Thursday, May 29, 2014

Wintersmith Socks


My Wintersmith Socks are finally done! I posted some progress photos and talked about my husband's reluctance to wear hand-knit socks. As I was trying to figure out how to make socks that worked for him, my LYS asked me to write a basic sock pattern, and it all came together.


These socks are worked toe-up, using Judy's Magic Cast On and a short row heel. The sole and back of the heel is worked in reverse stockinette, which prevents the purl bumps from digging into your feet when you walk on them. The verdict? Success! Nate loves them. This pattern is great for basic plain socks so you can let variegated yarn do all the work. You can also easily add a basic stitch pattern to it. The pattern is written for three widths with custom foot lengths, so it works for most adult foot sizes.

I know summer is about to start (or at least I hope so, it hasn't been promising around here), but it's never too early to start knitting for fall! Wintersmith Socks are available on Ravelry.


As for this colorful pile? This yarn is at its new home in Irvine, California. Ewe + You is opening this Saturday, May 31st!

Sunday, May 18, 2014

Pattern Review: Lida Shawl


Pattern: Lida Shawl by Bristol Ivy
Yarn: Quince and Co. Sparrow in color Paprika

I finished this shawl a few weeks ago and have been enjoying wearing it. The linen yarn is light but warmer than I expected. It has definitely been softening up with wear, which is great. I admit I was a bit worried about the stiffness of the fabric when I first started knitting it.

The pattern is very nice to work up. The lace pattern repeat is the same throughout, making it a relaxing project once you have it memorized. The pattern called for three skeins. Despite swatching, I ran out with two rows to go and had to order a 4th. Since I had the extra yarn, I added more repeats to the eyelet border than the pattern called for. I am actually quite happy with how it turned out.


Have any of you knitted this pattern? It was written for Quince and Co. Sparrow, so I'm kind of curious about how it would knit up in a wool fingering weight.

Wednesday, May 14, 2014

Making Decisions

What an emotional roller coaster the last week has been. I was amazed by the response I got to my post on why I lost a customer. I received an overwhelmingly positive response, from both other business owners and customers. It was a truly amazing feeling to receive countless notes telling me that my work was appreciated on its own, without the need for extra gifts.

This discussion has come at an interesting time. I was in the process of developing a rewards program, which I had talked about at the end of April. This is something I had been thinking about for a while, and it was on my radar long before the experience from last week. Now I am faced with some difficult questions. If I offer the rewards program, will it come across like it was a response to that customer's complaint? If I offer the program, will it set the stage for people always feeling like they are entitled to rewards and freebies?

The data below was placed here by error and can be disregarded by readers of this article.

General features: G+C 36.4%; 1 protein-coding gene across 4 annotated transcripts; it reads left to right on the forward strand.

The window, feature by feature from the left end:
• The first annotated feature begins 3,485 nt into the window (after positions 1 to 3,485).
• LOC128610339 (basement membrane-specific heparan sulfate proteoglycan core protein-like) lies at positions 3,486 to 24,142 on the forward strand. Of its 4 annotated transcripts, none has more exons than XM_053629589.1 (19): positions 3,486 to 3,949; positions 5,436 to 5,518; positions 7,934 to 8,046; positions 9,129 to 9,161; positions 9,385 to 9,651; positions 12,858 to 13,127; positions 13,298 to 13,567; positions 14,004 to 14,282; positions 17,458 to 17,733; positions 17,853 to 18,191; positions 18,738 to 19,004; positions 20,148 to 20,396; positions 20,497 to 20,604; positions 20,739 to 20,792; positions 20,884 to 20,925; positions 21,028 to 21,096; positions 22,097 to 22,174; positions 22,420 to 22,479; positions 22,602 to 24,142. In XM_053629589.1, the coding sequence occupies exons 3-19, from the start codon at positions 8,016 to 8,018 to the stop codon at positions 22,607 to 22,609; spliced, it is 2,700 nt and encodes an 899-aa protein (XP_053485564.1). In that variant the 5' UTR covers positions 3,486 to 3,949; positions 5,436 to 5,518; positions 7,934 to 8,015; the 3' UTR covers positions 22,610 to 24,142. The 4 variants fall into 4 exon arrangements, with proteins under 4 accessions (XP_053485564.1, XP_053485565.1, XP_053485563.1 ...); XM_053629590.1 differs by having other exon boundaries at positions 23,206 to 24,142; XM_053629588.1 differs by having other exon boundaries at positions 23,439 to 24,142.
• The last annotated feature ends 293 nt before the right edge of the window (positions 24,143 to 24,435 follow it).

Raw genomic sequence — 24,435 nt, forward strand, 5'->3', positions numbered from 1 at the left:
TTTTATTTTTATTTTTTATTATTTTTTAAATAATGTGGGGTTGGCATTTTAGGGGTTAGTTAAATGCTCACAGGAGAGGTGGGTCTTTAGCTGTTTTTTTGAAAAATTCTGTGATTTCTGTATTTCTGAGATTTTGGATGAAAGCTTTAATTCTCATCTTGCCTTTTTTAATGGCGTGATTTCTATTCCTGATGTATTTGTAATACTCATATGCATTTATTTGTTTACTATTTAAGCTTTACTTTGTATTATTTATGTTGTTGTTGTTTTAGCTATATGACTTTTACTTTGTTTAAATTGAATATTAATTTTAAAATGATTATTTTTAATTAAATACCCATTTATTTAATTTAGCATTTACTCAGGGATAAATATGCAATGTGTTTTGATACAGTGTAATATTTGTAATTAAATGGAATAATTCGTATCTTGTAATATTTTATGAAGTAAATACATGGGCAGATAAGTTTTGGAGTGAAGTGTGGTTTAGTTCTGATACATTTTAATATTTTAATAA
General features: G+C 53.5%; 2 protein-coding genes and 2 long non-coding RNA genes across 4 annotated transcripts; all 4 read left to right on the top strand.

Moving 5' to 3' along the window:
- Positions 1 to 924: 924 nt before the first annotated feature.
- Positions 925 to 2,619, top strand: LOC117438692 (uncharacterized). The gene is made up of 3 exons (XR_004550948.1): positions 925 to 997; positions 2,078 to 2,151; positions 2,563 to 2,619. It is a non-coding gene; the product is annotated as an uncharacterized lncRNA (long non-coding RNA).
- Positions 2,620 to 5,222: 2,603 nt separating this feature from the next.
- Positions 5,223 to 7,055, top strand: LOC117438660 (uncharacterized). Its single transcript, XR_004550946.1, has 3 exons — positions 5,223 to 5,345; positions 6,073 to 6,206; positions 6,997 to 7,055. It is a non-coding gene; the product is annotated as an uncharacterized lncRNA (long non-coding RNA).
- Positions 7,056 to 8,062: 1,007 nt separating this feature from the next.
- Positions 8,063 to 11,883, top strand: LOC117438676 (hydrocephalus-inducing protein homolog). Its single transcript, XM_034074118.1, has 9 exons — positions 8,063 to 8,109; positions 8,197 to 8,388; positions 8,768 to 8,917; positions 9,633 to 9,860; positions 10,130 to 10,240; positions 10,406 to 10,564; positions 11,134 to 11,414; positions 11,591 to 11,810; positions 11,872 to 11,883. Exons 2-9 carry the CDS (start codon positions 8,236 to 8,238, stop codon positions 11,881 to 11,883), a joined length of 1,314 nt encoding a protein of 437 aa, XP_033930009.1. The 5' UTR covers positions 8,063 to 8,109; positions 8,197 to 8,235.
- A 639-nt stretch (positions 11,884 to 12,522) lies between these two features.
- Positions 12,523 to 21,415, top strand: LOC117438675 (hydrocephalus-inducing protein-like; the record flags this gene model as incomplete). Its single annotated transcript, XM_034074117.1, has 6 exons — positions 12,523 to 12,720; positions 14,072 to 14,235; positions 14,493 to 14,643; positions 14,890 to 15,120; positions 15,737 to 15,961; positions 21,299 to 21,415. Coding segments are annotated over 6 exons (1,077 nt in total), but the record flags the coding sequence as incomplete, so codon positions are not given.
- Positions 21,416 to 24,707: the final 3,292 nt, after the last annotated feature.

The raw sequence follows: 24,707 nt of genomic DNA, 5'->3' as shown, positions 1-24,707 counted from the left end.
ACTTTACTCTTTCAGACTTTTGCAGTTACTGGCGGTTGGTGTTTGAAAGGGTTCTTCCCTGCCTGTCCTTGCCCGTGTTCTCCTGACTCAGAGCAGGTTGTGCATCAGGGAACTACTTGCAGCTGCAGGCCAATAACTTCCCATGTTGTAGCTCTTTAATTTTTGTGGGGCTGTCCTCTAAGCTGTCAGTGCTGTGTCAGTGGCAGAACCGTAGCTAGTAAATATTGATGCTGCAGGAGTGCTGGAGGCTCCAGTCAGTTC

I have decided to still go ahead with my original plan, because I don't want to let a nasty experience derail it. The rewards program is a way for me to acknowledge people who have truly made a difference to me and my business. It is not something done out of a sense of obligation or necessity, and I hope it will be received and appreciated as such. Stay tuned!

With that said, it's time to focus on the positive and the future again. I am happy to continue discussing the issues of appreciating handmade, customer expectations, and all of that, so please feel free to continue sending me messages. 

Now back to the dye pots! There is a new store, Ewe + You, opening in Irvine, CA next month and they'll be carrying Toil & Trouble Merino/Nylon sock yarns. I'm also getting ready for the Squam Art Workshops the first week of June, and I'll be a vendor at the Art Fair. See you there! 


As for that shawl I've been working on? I got a little sidetracked, but I'm back to swatching to design the next step for the lace.

Thursday, May 8, 2014

The hard stuff: Managing Expectations

I was ready yesterday to write my usual Wednesday blog post showing you what I am working on, but something happened. Almost two months after a trunk show, I received some upsetting feedback from the venue. 

A customer had returned to the venue to announce she would "never buy Toil & Trouble yarns again." The reason? She had purchased 5 skeins, and I had not offered her a free pattern. 

This comes back to a discussion that happens over and over in the world of small businesses and handmade. My friend Liz talked about paying for handmade a while back, and I discussed it again in terms of paying for knitting. Inevitably, as a professional artist or artisan, you end up thrown into the role of educator. We find ourselves repeatedly having to explain the value of our work.